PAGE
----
Teens often turn to one another, instead of their families, as their first line of support. A cry for help often gets shared with a friend first, either directly, in passing, or online, such as a Snapchat story, Instagram post, or TikTok. According to The International Journal for the Advancement of Counseling, an increasing number of teens are posting images of their self-harm on social media. In addition, there has been a sharp increase in the use of hashtags such as #selfharm and #hatemyself.
Whether through a social media post or comments in conversation, peers may be the first to notice signs that a friend may need help. Unfortunately, many adolescents are reluctant to seek help or support from an adult. So, when in distress, the response that a teen receives from their peers can be very influential and significantly contribute to their decisions moving forward.
Signs That a Friend May Be Suffering from a Mental Health Disorder:
There are signs that teens can look for that may indicate that a friend or peer is struggling.
- Talking about hurting themselves or someone else
- Talking or writing about death or no reason for living
- Acting uncharacteristically reckless
- Withdrawing from others, pushing away, and wanting to keep to themselves
- Changing moods quickly and without reason
- Expressing hopelessness
- Giving away valued possessions
Ways to Respond to a Friend Who Shows Signs of a Mental Health Disorder:
Teens should understand that it is not their sole responsibility to make sure their friend stays safe, but there are things they can do and say to help.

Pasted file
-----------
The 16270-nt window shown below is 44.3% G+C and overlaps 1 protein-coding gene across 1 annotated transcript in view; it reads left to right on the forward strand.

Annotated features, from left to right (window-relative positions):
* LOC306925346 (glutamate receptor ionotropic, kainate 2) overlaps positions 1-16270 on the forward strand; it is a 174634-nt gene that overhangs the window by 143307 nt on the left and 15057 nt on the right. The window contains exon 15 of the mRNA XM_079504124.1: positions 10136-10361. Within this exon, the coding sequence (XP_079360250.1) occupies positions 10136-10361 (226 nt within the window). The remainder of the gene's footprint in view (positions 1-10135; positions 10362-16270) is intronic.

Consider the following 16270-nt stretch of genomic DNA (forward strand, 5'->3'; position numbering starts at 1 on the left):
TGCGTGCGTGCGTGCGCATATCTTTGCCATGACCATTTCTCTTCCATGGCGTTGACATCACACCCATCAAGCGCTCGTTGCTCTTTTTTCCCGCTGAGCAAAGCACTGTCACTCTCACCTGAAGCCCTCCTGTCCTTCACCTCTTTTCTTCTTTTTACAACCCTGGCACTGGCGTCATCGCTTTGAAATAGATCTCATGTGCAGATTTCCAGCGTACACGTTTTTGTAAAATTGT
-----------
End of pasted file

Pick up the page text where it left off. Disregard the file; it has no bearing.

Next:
- Listen non-judgmentally and without jumping to conclusions or assuming without being told.
- Let the person know you care, that you are genuinely concerned about them, and taking the situation seriously.
- Provide support by expressing empathy for what your friend may be going through.
- Ask your friend what they would like you to do to help and have them identify a trusted adult that could be of assistance
- Letting a friend know that there is hope and ask them to think of a time that was challenging in the past that they were able to get through. This helps build the idea that they can get through it.
- If there is a true concern about self-harm or harm to others, as a friend you need to get a trusted adult such as a school counselor, teacher, or parent involved.
What to Avoid Saying or Doing When a Friend Shows Signs of a Mental Health Disorder:
There are certain things that a teen should avoid saying or doing when their friend has shared a mental health concern. These include:
- Making statements or asking questions in a way that gives you the answer you are looking for. For example, instead of saying, “You’re not thinking of doing something stupid, are you?” ask open-ended questions that invite your friend to respond honestly.
- Don’t promise secrecy. Your friend may say that they don’t want you telling anyone that they are suffering from something like anxiety, depression, an eating disorder, or suicide contemplation. You might be concerned that they will be upset with you, but it is more critical to help ensure safety when someone’s life is at risk. So, rather than promising secrecy, you could say something like: “I care about you too much to keep a secret like this. You need help, and I want to help you get it.”
When a teen is concerned about a friend who might be suffering from a mental health disorder, they should turn to a trusted adult such as a school counselor, administrator, trusted teacher, or parent (either their own or their friend’s parent). If suicide is a concern, the The National Suicide Prevention Lifeline can be reached at 1-800-273-TALK (8255) or by text at 741-741. The website also offers a chat feature.